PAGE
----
Justice system lets women down3 min read . Updated: 11 Dec 2019, 10:19 PM IST
Despite efforts to expedite cases of sexual violence against women, a huge backlog remains which could be eroding trust in the police and the law
Seven years after the crime, the infamous Delhi gangrape case labours on in the Supreme Court with the filing of a new review petition. In the Unnao case, the rape victim was killed before the final verdict. In India, justice, even in high-profile cases of rape, can take time. These delays hurt victims but also affect society by eroding trust in institutions and increasing the clamour for extrajudicial justice.
According to the latest available data from the National Crime Records Bureau (NCRB), cases of rape in India fell in 2017 to 52 incidents per million women (from 63 in 2016). But this figure is likely to be an underestimate: an earlier Plain Facts analysis had estimated that 99% of cases of sexual violence in India go unreported.
And even when rapes are reported, their resolution is delayed. Like with any crime, rape-related crimes are first dealt with by the police and then by the courts. Both processes can be slow. According to NCRB data, 29% of all cases of rape at the end of 2017 were unresolved by police forces across the country. The court backlog is even worse: nearly 88% of all rape cases in Indian courts were pending resolution in 2017. These figures are an improvement from 2016 but significantly worse than the 2001 figures.
This pendency persists even after concerted efforts to expedite rape cases. For instance, the Delhi gangrape in 2012 triggered several initiatives to prioritize resolving rape cases. They may have had an immediate effect with pendency rate for rape cases falling between 2012 and 2013. But the pendency rate on rape cases still remains no better than the pendency for other crimes. Even the fast track courts that were established to expedite cases have a pendency problem. Though the government proposed establishing 1,800 fast-track courts, only 700 are currently operational with the total number of pending cases in these courts standing at around 700,000.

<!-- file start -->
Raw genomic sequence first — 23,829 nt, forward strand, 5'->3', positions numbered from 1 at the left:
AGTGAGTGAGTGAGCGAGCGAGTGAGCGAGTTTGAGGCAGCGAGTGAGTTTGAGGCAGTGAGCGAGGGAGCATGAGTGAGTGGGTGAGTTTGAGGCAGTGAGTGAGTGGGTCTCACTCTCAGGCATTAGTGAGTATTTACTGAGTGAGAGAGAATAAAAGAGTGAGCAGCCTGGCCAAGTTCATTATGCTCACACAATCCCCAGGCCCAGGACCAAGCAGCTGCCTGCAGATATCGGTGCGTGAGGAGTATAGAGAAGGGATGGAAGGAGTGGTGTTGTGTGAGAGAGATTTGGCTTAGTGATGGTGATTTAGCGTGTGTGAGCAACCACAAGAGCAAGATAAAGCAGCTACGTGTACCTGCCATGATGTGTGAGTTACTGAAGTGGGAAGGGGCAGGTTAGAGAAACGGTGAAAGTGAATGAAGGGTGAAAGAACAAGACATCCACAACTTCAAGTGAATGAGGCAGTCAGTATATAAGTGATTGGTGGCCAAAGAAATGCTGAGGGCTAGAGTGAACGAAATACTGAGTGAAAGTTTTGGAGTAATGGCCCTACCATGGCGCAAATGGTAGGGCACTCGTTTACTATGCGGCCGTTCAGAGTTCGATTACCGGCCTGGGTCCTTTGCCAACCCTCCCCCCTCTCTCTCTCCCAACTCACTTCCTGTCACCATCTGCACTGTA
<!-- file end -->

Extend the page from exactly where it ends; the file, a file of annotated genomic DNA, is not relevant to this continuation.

Police and courts take time to process all crimes against women, not just rape cases. And since law enforcement is a state subject, the time taken to process these crimes, which include acid attacks and dowry deaths, can vary significantly across India. For instance, police forces in Rajasthan, Madhya Pradesh and Gujarat seem to be the most efficient at disposing of both crimes against women and general crimes. In contrast, police in Jharkhand, Delhi and Punjab are among the worst at processing crimes against women when compared to other crimes. These differences, though, could reflect levels of reporting in states. Gujarat, for instance, has a minor pendency issue but also the lowest levels of gender crimes reported among Indian states.
In courts, pendency is a big issue in every state but courts in the east of India (such as West Bengal, Assam and Odisha) suffer from bigger backlogs for both crimes against women and other crimes. These courts are also among the most under-staffed in the country.
Regardless of the crime, understaffing is a major driver of pendency in both courts and police forces. But for crimes against women, there could be other factors. The Criminal Law (Amendment) Act in 2013 expanded the definition of sexual violence crimes against women which could have increased the caseload for both police and courts. There may also be differences in how gender crimes are treated. In a 2019 survey of police personnel across India, the Center for the Study of Developing Societies (CSDS) show that around 20% of all police believe that gender-based violence complaints are false and motivated. Little wonder then that women trust the police less than men. In a 2018 survey on police perceptions, CSDS find that 66% of women said they trusted the police compared to 71% of men.
Delays in the system could also be encouraging support for extrajudicial justice. A significant proportion of India’s police force believes that extrajudicial killings and violence towards criminals is justified. The 2019 CSDS survey found that 19% of police personnel believe that killing dangerous criminals is better than a legal trial and 75% feel that violence towards criminals is justified.
As reactions to the Hyderabad encounter demonstrated, this is a view shared by even those outside the police. The 2018 CSDS survey suggested that 50% of all Indians believe there is nothing wrong with violence towards criminals. As India’s police and courts strain under a backlog, and India’s women continue to suffer from savage crimes, the clamour for swifter, extrajudicial justice could get stronger.